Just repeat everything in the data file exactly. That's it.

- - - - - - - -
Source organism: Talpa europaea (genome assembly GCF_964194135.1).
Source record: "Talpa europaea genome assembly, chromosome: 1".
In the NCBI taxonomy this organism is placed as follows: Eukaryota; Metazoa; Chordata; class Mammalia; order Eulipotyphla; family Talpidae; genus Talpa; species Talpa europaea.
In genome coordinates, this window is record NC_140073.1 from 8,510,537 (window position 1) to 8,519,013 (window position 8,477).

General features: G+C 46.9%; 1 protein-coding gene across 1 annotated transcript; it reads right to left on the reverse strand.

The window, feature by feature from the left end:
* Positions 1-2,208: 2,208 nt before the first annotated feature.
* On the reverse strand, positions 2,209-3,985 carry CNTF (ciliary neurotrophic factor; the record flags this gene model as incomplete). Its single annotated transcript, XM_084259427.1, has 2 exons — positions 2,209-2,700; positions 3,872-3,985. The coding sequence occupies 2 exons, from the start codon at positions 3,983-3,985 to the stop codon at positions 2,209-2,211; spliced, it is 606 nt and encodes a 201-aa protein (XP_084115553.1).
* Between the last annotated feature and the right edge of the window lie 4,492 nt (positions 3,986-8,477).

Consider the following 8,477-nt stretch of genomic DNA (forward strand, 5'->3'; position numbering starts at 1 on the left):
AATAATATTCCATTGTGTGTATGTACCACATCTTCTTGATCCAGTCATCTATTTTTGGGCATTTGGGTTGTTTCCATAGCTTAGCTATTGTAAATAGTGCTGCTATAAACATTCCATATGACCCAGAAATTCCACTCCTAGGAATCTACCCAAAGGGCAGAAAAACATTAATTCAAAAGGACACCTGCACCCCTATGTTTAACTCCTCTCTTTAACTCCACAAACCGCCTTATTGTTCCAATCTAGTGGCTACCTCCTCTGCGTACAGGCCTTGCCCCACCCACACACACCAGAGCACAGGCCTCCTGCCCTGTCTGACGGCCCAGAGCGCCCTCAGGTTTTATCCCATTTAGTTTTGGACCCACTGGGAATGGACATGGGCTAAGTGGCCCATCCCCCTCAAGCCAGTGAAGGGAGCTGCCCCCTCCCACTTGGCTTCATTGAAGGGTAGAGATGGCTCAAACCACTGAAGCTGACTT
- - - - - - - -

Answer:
Source organism: Talpa europaea (genome assembly GCF_964194135.1).
Source record: "Talpa europaea genome assembly, chromosome: 1".
In the NCBI taxonomy this organism is placed as follows: Eukaryota; Metazoa; Chordata; class Mammalia; order Eulipotyphla; family Talpidae; genus Talpa; species Talpa europaea.
In genome coordinates, this window is record NC_140073.1 from 8,510,537 (window position 1) to 8,519,013 (window position 8,477).

General features: G+C 46.9%; 1 protein-coding gene across 1 annotated transcript; it reads right to left on the reverse strand.

The window, feature by feature from the left end:
* Positions 1-2,208: 2,208 nt before the first annotated feature.
* On the reverse strand, positions 2,209-3,985 carry CNTF (ciliary neurotrophic factor; the record flags this gene model as incomplete). Its single annotated transcript, XM_084259427.1, has 2 exons — positions 2,209-2,700; positions 3,872-3,985. The coding sequence occupies 2 exons, from the start codon at positions 3,983-3,985 to the stop codon at positions 2,209-2,211; spliced, it is 606 nt and encodes a 201-aa protein (XP_084115553.1).
* Between the last annotated feature and the right edge of the window lie 4,492 nt (positions 3,986-8,477).

Consider the following 8,477-nt stretch of genomic DNA (forward strand, 5'->3'; position numbering starts at 1 on the left):
AATAATATTCCATTGTGTGTATGTACCACATCTTCTTGATCCAGTCATCTATTTTTGGGCATTTGGGTTGTTTCCATAGCTTAGCTATTGTAAATAGTGCTGCTATAAACATTCCATATGACCCAGAAATTCCACTCCTAGGAATCTACCCAAAGGGCAGAAAAACATTAATTCAAAAGGACACCTGCACCCCTATGTTTAACTCCTCTCTTTAACTCCACAAACCGCCTTATTGTTCCAATCTAGTGGCTACCTCCTCTGCGTACAGGCCTTGCCCCACCCACACACACCAGAGCACAGGCCTCCTGCCCTGTCTGACGGCCCAGAGCGCCCTCAGGTTTTATCCCATTTAGTTTTGGACCCACTGGGAATGGACATGGGCTAAGTGGCCCATCCCCCTCAAGCCAGTGAAGGGAGCTGCCCCCTCCCACTTGGCTTCATTGAAGGGTAGAGATGGCTCAAACCACTGAAGCTGACTT